In a surprising development, the Libyan army announced that one of its officers, recently accused by the International Criminal Court (ICC) of committing war crimes, is under arrest and is currently under investigation for the first time in the history of officials in the army that is led by Marshal Khalifa Haftar.
The general leadership of the Libyan National Army, the force that controls most of east Libya, said that a military prosecutor is investigating with Major Mahmoud al-Warfali, and it confirmed that “he was suspended from work and placed in custody on the case.”
The leadership’s statement stressed the readiness of the army to cooperate with the ICC and inform them of the course of the investigation and the conduct of the trial process.
It also praised ICC efforts to achieve stability and social security and protect peoples from the scourge of war and armed conflicts.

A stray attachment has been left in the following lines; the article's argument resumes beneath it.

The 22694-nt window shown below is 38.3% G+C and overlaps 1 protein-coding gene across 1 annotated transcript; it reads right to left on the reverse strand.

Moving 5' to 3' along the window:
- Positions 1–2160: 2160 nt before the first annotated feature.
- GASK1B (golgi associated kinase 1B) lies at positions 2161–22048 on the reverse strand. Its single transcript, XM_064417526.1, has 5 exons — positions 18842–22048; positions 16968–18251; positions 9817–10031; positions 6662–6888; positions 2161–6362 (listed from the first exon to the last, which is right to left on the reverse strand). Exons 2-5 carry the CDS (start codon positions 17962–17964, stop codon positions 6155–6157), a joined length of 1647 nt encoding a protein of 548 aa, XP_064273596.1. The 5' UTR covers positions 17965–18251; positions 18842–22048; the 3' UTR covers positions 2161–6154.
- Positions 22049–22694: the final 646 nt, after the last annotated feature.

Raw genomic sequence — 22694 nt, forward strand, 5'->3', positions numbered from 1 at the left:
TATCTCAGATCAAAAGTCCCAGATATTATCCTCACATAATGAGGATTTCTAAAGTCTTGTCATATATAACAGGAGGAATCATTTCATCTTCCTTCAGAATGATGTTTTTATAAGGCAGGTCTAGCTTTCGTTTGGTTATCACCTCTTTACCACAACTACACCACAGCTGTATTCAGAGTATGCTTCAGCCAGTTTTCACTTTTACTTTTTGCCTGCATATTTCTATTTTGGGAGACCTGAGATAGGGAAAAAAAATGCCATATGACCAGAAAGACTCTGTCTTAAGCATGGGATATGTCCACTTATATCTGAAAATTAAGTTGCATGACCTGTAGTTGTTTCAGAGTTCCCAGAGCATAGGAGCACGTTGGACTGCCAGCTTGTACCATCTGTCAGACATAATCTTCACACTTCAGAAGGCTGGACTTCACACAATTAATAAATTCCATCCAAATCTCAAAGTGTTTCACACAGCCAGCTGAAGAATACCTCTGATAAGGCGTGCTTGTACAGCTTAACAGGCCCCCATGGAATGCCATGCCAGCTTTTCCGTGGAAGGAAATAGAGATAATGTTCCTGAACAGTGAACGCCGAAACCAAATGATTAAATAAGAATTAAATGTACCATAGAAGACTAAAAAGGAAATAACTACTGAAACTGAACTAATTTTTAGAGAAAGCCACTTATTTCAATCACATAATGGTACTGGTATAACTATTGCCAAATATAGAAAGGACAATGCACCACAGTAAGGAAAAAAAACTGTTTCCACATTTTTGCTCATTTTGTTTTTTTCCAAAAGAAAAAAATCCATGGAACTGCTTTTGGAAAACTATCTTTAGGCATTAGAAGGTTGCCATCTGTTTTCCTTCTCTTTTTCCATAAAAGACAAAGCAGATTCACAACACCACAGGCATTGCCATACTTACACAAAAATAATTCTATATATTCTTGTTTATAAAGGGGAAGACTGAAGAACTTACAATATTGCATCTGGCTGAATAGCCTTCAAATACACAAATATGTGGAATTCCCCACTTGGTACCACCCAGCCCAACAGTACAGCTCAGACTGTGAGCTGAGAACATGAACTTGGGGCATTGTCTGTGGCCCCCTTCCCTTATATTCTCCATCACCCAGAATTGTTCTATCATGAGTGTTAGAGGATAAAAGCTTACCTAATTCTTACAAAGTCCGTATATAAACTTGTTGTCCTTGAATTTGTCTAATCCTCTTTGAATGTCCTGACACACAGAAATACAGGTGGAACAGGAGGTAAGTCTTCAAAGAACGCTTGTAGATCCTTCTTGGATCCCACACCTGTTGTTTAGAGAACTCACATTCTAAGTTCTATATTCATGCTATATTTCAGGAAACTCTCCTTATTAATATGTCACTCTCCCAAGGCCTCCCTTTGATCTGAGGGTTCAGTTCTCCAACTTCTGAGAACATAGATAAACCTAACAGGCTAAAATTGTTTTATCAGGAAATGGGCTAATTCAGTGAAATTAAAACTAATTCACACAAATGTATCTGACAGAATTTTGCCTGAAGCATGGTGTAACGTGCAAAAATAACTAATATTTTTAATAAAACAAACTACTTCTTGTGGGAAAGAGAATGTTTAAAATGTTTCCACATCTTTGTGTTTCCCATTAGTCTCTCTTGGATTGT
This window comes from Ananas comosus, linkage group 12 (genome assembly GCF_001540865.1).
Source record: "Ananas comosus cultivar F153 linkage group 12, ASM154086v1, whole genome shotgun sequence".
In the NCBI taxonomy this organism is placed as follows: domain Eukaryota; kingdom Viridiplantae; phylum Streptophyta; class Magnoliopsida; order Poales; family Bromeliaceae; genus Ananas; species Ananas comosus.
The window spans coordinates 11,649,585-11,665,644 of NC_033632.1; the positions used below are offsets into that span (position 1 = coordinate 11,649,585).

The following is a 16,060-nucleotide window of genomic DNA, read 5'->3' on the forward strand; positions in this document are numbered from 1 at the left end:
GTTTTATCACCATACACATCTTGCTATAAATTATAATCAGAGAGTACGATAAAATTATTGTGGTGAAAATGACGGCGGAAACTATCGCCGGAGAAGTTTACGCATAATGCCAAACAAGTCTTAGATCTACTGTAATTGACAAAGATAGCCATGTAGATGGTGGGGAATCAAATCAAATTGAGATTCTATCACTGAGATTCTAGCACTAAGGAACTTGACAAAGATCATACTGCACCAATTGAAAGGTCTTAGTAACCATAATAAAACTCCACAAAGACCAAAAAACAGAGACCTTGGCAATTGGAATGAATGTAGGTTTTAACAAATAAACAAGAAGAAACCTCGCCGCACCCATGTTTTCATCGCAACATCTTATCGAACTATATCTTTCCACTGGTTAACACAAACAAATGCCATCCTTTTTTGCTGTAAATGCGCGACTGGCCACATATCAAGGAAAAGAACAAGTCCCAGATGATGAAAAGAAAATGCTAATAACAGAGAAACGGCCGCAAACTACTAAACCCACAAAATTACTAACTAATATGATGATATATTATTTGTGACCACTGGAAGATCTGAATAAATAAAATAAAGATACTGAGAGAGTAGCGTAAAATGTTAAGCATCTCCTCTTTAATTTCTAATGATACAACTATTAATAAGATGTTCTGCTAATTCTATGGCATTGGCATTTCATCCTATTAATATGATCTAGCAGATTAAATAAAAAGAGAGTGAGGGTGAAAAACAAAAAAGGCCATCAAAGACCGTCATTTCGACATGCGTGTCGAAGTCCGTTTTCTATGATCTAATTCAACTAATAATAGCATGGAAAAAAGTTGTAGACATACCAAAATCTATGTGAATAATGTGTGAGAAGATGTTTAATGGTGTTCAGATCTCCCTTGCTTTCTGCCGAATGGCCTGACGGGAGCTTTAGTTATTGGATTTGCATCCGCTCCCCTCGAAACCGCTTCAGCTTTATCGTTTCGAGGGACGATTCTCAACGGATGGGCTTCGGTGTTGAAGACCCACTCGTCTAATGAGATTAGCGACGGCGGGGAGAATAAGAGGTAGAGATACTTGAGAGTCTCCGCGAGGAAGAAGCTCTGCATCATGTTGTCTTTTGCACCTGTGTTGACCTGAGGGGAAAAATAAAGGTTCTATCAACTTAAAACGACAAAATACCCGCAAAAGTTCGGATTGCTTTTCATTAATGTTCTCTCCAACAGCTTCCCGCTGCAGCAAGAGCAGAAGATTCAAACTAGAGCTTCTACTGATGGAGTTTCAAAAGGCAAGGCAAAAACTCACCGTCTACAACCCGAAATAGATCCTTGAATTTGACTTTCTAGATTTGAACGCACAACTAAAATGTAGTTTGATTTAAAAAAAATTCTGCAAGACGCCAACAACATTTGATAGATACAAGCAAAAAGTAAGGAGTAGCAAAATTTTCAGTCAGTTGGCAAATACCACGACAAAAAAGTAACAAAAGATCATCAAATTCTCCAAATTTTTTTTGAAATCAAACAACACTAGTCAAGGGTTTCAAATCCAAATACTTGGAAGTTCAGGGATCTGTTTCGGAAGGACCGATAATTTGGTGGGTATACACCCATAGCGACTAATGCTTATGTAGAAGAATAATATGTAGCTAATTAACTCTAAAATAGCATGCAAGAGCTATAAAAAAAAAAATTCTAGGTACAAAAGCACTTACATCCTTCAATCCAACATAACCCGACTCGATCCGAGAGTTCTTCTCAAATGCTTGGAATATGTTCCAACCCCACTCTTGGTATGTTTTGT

The statement, which was directed to the ICC, said: “We hereby inform you that the accused in your judicial appeal is currently under investigation by the Military Prosecutor in the same cases mentioned in the arrest warrant. He has been in custody since August 2, when Haftar ordered an investigation.”
The army’s leadership stressed its respect and commitment for international conventions, international humanitarian law and the teachings of Islamic Sharia.
It pointed out that "on several occasions, Haftar has emphasized the necessity of complying with these instructions and orders issued in particular, including respect for personal freedoms and the handover of terrorist detainees to the competent authorities.”
It also confirmed that it is not responsible of these acts and its perpetrators “because they represent only those who committed them,” noting that “the investigation with Warfali will follow the military law to ensure justice”.
According to the ICC, Warfalli “is alleged to have directly committed and to have ordered the commission of murder as a war crime" during seven incidents involving 33 people in June and July 2017 in and near Bengha